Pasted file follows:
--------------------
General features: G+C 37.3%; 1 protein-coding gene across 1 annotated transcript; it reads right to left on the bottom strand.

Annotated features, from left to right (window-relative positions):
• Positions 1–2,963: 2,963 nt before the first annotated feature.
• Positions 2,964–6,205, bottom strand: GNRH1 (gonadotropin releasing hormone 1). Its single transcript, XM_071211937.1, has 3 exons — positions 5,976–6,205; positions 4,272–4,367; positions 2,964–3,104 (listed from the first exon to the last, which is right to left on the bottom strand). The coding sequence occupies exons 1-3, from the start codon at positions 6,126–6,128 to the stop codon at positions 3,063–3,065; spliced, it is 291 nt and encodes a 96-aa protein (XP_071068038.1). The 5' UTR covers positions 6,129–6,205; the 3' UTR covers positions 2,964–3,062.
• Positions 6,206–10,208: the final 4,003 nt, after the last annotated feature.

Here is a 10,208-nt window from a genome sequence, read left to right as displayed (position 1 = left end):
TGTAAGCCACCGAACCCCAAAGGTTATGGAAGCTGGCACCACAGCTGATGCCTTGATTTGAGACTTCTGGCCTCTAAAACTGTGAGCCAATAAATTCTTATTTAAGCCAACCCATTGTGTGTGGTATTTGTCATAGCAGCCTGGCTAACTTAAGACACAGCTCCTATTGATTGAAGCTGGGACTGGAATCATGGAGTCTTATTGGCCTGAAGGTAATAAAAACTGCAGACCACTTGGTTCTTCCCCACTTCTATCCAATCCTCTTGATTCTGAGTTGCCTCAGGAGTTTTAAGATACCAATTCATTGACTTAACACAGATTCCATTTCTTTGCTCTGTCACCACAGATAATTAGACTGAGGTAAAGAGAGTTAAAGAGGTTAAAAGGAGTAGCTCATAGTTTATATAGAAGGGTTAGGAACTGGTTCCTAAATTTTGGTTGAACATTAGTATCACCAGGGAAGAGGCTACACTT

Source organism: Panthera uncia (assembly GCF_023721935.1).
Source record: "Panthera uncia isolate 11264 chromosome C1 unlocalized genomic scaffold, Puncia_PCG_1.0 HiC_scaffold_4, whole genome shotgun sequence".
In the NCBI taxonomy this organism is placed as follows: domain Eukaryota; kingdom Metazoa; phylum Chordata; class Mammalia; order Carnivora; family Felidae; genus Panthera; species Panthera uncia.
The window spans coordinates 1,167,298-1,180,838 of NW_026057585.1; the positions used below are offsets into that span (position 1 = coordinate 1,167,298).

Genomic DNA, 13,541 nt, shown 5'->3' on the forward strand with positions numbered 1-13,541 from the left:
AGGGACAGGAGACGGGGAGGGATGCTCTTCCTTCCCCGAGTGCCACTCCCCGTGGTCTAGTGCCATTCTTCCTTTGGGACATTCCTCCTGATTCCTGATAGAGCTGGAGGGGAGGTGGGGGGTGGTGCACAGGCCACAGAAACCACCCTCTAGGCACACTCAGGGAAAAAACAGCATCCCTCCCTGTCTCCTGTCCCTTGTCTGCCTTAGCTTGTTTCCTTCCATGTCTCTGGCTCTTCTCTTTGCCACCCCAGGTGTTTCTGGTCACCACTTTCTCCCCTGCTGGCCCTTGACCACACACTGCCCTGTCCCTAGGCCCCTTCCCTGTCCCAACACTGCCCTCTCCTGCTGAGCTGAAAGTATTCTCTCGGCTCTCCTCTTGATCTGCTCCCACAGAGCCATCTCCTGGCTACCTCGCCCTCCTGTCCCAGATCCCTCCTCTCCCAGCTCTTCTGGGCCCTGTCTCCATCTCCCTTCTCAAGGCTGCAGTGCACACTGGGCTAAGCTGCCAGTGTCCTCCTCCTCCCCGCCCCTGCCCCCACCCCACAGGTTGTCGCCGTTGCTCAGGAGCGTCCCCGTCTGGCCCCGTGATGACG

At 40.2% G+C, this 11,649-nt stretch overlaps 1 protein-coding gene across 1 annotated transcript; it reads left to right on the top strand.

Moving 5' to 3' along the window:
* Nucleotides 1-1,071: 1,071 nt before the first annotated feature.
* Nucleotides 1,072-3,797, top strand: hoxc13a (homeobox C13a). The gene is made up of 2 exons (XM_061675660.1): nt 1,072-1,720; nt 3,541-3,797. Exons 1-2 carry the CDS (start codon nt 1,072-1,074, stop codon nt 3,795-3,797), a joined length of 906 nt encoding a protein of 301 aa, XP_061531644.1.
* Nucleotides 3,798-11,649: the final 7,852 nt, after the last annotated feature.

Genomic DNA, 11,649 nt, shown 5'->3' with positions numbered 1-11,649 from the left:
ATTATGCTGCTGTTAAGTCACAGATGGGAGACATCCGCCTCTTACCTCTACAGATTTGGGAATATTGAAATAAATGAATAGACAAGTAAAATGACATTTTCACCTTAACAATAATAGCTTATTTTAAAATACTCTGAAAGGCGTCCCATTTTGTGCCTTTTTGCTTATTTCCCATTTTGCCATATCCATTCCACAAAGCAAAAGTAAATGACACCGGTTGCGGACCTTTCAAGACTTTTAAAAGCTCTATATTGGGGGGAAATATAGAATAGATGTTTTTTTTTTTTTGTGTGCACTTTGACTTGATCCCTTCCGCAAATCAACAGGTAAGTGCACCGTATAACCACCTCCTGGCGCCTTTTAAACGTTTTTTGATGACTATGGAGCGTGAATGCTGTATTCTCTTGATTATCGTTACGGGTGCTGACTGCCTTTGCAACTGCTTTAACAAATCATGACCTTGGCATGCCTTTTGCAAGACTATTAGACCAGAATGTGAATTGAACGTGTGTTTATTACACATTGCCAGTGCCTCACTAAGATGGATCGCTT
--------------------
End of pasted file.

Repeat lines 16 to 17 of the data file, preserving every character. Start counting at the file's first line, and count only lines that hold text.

* Nucleotides 1-1,071: 1,071 nt before the first annotated feature.
* Nucleotides 1,072-3,797, top strand: hoxc13a (homeobox C13a). The gene is made up of 2 exons (XM_061675660.1): nt 1,072-1,720; nt 3,541-3,797. Exons 1-2 carry the CDS (start codon nt 1,072-1,074, stop codon nt 3,795-3,797), a joined length of 906 nt encoding a protein of 301 aa, XP_061531644.1.